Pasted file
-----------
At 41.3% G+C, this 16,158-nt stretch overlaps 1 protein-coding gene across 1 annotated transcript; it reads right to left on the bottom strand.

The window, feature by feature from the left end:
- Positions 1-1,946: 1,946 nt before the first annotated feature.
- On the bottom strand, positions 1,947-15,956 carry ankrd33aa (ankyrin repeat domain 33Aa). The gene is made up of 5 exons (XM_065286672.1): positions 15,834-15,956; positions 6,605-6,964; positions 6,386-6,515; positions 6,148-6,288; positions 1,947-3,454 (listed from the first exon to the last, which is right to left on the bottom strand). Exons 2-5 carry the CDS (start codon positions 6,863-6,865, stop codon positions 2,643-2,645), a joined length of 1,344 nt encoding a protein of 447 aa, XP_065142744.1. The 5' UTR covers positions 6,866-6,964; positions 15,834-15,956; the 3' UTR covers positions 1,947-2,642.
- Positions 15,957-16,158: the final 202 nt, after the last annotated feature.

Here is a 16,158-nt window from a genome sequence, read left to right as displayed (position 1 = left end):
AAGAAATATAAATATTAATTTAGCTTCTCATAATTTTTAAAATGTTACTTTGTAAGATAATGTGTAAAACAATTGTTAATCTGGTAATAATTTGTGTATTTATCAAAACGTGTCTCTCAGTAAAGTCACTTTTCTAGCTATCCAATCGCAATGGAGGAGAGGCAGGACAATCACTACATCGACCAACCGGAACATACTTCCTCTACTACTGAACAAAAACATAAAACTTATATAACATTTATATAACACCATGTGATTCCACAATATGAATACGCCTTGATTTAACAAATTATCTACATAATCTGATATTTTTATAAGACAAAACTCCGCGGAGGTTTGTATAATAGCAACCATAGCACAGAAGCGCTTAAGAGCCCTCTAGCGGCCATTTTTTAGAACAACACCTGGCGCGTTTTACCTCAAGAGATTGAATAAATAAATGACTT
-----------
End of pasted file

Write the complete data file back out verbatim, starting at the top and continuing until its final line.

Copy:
At 41.3% G+C, this 16,158-nt stretch overlaps 1 protein-coding gene across 1 annotated transcript; it reads right to left on the bottom strand.

The window, feature by feature from the left end:
- Positions 1-1,946: 1,946 nt before the first annotated feature.
- On the bottom strand, positions 1,947-15,956 carry ankrd33aa (ankyrin repeat domain 33Aa). The gene is made up of 5 exons (XM_065286672.1): positions 15,834-15,956; positions 6,605-6,964; positions 6,386-6,515; positions 6,148-6,288; positions 1,947-3,454 (listed from the first exon to the last, which is right to left on the bottom strand). Exons 2-5 carry the CDS (start codon positions 6,863-6,865, stop codon positions 2,643-2,645), a joined length of 1,344 nt encoding a protein of 447 aa, XP_065142744.1. The 5' UTR covers positions 6,866-6,964; positions 15,834-15,956; the 3' UTR covers positions 1,947-2,642.
- Positions 15,957-16,158: the final 202 nt, after the last annotated feature.

Here is a 16,158-nt window from a genome sequence, read left to right as displayed (position 1 = left end):
AAGAAATATAAATATTAATTTAGCTTCTCATAATTTTTAAAATGTTACTTTGTAAGATAATGTGTAAAACAATTGTTAATCTGGTAATAATTTGTGTATTTATCAAAACGTGTCTCTCAGTAAAGTCACTTTTCTAGCTATCCAATCGCAATGGAGGAGAGGCAGGACAATCACTACATCGACCAACCGGAACATACTTCCTCTACTACTGAACAAAAACATAAAACTTATATAACATTTATATAACACCATGTGATTCCACAATATGAATACGCCTTGATTTAACAAATTATCTACATAATCTGATATTTTTATAAGACAAAACTCCGCGGAGGTTTGTATAATAGCAACCATAGCACAGAAGCGCTTAAGAGCCCTCTAGCGGCCATTTTTTAGAACAACACCTGGCGCGTTTTACCTCAAGAGATTGAATAAATAAATGACTT